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How to handle a Chinese-style investment deal

George Blacklock

Chinese direct investors are now a major force in the Western market. Following a long period of vigorously seeking finance from overseas to build up its manufacturing industries, China is now investing a greater amount in Western businesses.

But before you consider doing deals with Chinese executives, it will help to have an insight into their focus and alternative negotiating style, according to Lia Ma, Jeanne Brett, Hao Wang and Zhi-Xue Zhang, writing for MIT Sloan Management Review.

The authors – business academics from the USA and China – have studied and analysed 15 years of Chinese high-profile outbound investments, confirming the country’s shift away from big, fundamental projects at home towards moderate growth overseas.


The Chinese are increasingly drawn to business concerns where they lack expertise, such as top-quality food production. Middle- and high-income Chinese consumers are now demanding high-end products from more developed economies where food health and safety is better regulated.

China’s response to this demand is to buy Western food companies. A good example is Shuanghui International Holdings Ltd’s acquisition of pork producer Smithfield Foods Inc of Virginia, USA.

Even when their product quality is high, Chinese companies understand that many of their brands are not yet established in global markets. They are shopping for opportunities to combine Chinese manufacturing capabilities with internationally recognised brands by buying out established Western companies. Pearl River became the world’s leading piano manufacturer by purchasing Ritmüller and taking a large stake in Schimmel.


So how can you ensure you get the best outcome as a Western leader at the Chinese negotiating table?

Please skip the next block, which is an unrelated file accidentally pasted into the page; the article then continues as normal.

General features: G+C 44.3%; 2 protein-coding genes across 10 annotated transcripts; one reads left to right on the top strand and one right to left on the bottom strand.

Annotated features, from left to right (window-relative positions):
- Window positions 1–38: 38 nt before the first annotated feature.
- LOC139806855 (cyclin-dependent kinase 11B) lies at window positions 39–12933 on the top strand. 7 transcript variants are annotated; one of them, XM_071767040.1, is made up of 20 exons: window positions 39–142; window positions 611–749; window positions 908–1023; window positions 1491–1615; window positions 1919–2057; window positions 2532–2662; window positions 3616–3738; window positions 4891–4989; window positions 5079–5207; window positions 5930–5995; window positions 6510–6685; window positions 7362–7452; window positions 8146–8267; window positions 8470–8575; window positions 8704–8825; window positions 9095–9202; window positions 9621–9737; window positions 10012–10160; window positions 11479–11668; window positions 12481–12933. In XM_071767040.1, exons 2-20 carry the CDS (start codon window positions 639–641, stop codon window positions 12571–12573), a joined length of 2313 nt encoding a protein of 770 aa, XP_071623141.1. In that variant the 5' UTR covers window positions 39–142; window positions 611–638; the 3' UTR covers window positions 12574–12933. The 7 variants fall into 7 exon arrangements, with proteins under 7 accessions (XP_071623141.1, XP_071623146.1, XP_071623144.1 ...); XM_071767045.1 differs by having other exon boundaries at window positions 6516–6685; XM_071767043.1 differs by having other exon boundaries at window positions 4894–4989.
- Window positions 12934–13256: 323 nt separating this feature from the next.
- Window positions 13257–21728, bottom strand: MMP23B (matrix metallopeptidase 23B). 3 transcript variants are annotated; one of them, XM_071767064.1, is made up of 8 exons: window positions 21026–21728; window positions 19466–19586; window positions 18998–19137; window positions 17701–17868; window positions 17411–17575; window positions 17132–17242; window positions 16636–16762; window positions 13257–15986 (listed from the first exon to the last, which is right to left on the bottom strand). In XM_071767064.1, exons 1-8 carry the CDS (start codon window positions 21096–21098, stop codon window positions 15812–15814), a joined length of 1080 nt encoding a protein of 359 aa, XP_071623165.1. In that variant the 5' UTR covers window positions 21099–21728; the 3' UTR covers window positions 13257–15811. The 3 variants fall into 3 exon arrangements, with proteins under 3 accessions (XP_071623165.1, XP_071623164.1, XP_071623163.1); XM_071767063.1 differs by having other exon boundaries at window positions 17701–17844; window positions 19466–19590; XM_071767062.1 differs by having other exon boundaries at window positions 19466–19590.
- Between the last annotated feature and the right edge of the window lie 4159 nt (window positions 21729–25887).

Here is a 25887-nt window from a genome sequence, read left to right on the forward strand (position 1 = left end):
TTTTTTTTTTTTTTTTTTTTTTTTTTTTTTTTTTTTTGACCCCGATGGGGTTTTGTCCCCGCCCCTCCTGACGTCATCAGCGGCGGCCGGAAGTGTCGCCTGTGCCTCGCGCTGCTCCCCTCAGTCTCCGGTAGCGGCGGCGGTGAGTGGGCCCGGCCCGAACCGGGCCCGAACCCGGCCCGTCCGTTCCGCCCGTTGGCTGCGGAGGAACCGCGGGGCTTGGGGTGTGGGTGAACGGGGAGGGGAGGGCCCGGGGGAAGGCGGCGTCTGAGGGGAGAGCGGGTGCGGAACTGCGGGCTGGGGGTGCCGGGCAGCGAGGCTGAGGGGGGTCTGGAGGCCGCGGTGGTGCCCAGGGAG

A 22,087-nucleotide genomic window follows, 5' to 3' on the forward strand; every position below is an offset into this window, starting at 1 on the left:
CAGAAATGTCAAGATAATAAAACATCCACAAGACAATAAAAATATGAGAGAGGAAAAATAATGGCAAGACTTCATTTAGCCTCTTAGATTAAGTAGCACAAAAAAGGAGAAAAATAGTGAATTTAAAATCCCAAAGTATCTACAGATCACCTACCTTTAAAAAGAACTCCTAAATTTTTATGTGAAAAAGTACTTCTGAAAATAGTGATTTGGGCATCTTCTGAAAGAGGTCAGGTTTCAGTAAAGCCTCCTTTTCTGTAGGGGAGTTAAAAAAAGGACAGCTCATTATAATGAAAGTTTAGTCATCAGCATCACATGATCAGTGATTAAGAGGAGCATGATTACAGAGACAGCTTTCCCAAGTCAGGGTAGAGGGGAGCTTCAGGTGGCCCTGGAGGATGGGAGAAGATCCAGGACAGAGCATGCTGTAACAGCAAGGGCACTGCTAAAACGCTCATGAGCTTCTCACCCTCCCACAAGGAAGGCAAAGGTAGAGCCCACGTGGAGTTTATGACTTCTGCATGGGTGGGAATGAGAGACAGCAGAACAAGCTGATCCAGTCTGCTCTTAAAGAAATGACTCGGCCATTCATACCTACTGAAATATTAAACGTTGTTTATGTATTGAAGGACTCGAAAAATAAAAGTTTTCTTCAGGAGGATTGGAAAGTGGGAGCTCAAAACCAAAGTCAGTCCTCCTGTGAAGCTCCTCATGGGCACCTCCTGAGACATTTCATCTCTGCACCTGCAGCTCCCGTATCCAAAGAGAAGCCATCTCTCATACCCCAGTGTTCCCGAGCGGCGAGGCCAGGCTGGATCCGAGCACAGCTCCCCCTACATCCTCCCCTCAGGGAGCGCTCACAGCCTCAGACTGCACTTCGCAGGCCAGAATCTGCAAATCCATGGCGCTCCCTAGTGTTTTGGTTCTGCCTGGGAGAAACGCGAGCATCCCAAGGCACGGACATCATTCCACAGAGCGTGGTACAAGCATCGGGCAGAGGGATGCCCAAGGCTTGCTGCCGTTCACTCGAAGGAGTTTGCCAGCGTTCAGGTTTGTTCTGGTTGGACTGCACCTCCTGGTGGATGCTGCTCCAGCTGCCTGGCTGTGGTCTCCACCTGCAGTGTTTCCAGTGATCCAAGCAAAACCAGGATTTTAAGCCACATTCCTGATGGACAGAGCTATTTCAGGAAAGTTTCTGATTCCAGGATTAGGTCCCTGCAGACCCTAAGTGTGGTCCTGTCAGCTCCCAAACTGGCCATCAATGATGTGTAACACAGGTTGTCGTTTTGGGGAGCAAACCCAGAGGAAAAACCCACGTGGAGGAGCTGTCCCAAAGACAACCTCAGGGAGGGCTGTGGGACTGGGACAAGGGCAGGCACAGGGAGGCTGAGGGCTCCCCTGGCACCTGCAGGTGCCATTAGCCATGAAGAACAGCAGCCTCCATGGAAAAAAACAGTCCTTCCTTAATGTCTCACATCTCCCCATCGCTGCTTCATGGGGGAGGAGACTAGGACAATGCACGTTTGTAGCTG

1) Expect a more aggressive stance. Harmony is low on the agenda for Chinese executive negotiators. Their principle concern is to get the best deal, rather than to charm their Western counterparts.

2) Don’t bank on mutual trust. The Chinese negotiator will keep their interests and priorities close to their chest rather than sharing, and they expect you to do the same. Trust is earned rather than assumed.

3) Be ready for self-interested, multiple-issue offers. The hidden subtext of a Chinese executive’s offer is designed to give an insight into priorities and concerns. Be equally bold in the counteroffers you make.

4) High priorities are non-negotiable. While executives will give way on low priorities, there will be no compromise on high-priority issues. Adopt a similar strategy.

5) Track the offers and counteroffers. Record them in a matrix form so that you can easily identify the issues that are more or less important to the Chinese negotiator and haggle accordingly.

As Chinese investment in the West continues to grow, it makes sense to be prepared for potential opportunities. Understanding the negotiating culture will give you a head start.

Source Article: Negotiating With Chinese Investors
Author(s): Li Ma, Jeanne Brett, Hao Wang, and Zhi-Xue Zhang